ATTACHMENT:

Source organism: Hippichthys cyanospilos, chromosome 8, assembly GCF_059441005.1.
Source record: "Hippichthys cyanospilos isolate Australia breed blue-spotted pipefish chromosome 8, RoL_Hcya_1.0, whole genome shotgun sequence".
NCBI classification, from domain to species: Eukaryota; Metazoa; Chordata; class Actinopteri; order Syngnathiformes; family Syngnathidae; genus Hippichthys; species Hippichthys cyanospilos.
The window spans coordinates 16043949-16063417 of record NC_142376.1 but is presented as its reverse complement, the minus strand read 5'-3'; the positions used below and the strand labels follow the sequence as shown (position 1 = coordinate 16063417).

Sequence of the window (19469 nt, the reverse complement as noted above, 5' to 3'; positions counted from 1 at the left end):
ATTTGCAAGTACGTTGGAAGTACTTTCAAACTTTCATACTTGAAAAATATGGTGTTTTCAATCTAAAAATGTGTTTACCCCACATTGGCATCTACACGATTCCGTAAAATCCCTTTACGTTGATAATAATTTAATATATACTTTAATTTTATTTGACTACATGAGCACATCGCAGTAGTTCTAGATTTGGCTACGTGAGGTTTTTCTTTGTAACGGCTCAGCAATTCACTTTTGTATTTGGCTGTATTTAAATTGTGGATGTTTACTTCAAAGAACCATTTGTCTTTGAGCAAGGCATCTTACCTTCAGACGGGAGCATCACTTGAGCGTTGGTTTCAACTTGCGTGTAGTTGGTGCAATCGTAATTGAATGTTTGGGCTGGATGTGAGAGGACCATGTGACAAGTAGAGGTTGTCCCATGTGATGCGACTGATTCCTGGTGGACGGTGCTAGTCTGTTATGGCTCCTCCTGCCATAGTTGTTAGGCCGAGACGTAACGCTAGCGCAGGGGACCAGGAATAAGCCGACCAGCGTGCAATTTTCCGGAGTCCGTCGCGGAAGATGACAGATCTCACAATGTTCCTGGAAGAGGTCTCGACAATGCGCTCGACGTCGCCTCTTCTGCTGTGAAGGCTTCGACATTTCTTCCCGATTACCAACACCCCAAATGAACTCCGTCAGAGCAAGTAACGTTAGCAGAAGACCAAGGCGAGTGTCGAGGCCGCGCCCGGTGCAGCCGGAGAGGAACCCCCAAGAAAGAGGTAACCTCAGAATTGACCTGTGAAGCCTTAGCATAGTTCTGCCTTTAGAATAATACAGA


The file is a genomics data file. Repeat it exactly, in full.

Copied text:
Source organism: Hippichthys cyanospilos, chromosome 8, assembly GCF_059441005.1.
Source record: "Hippichthys cyanospilos isolate Australia breed blue-spotted pipefish chromosome 8, RoL_Hcya_1.0, whole genome shotgun sequence".
NCBI classification, from domain to species: Eukaryota; Metazoa; Chordata; class Actinopteri; order Syngnathiformes; family Syngnathidae; genus Hippichthys; species Hippichthys cyanospilos.
The window spans coordinates 16043949-16063417 of record NC_142376.1 but is presented as its reverse complement, the minus strand read 5'-3'; the positions used below and the strand labels follow the sequence as shown (position 1 = coordinate 16063417).

Sequence of the window (19469 nt, the reverse complement as noted above, 5' to 3'; positions counted from 1 at the left end):
ATTTGCAAGTACGTTGGAAGTACTTTCAAACTTTCATACTTGAAAAATATGGTGTTTTCAATCTAAAAATGTGTTTACCCCACATTGGCATCTACACGATTCCGTAAAATCCCTTTACGTTGATAATAATTTAATATATACTTTAATTTTATTTGACTACATGAGCACATCGCAGTAGTTCTAGATTTGGCTACGTGAGGTTTTTCTTTGTAACGGCTCAGCAATTCACTTTTGTATTTGGCTGTATTTAAATTGTGGATGTTTACTTCAAAGAACCATTTGTCTTTGAGCAAGGCATCTTACCTTCAGACGGGAGCATCACTTGAGCGTTGGTTTCAACTTGCGTGTAGTTGGTGCAATCGTAATTGAATGTTTGGGCTGGATGTGAGAGGACCATGTGACAAGTAGAGGTTGTCCCATGTGATGCGACTGATTCCTGGTGGACGGTGCTAGTCTGTTATGGCTCCTCCTGCCATAGTTGTTAGGCCGAGACGTAACGCTAGCGCAGGGGACCAGGAATAAGCCGACCAGCGTGCAATTTTCCGGAGTCCGTCGCGGAAGATGACAGATCTCACAATGTTCCTGGAAGAGGTCTCGACAATGCGCTCGACGTCGCCTCTTCTGCTGTGAAGGCTTCGACATTTCTTCCCGATTACCAACACCCCAAATGAACTCCGTCAGAGCAAGTAACGTTAGCAGAAGACCAAGGCGAGTGTCGAGGCCGCGCCCGGTGCAGCCGGAGAGGAACCCCCAAGAAAGAGGTAACCTCAGAATTGACCTGTGAAGCCTTAGCATAGTTCTGCCTTTAGAATAATACAGA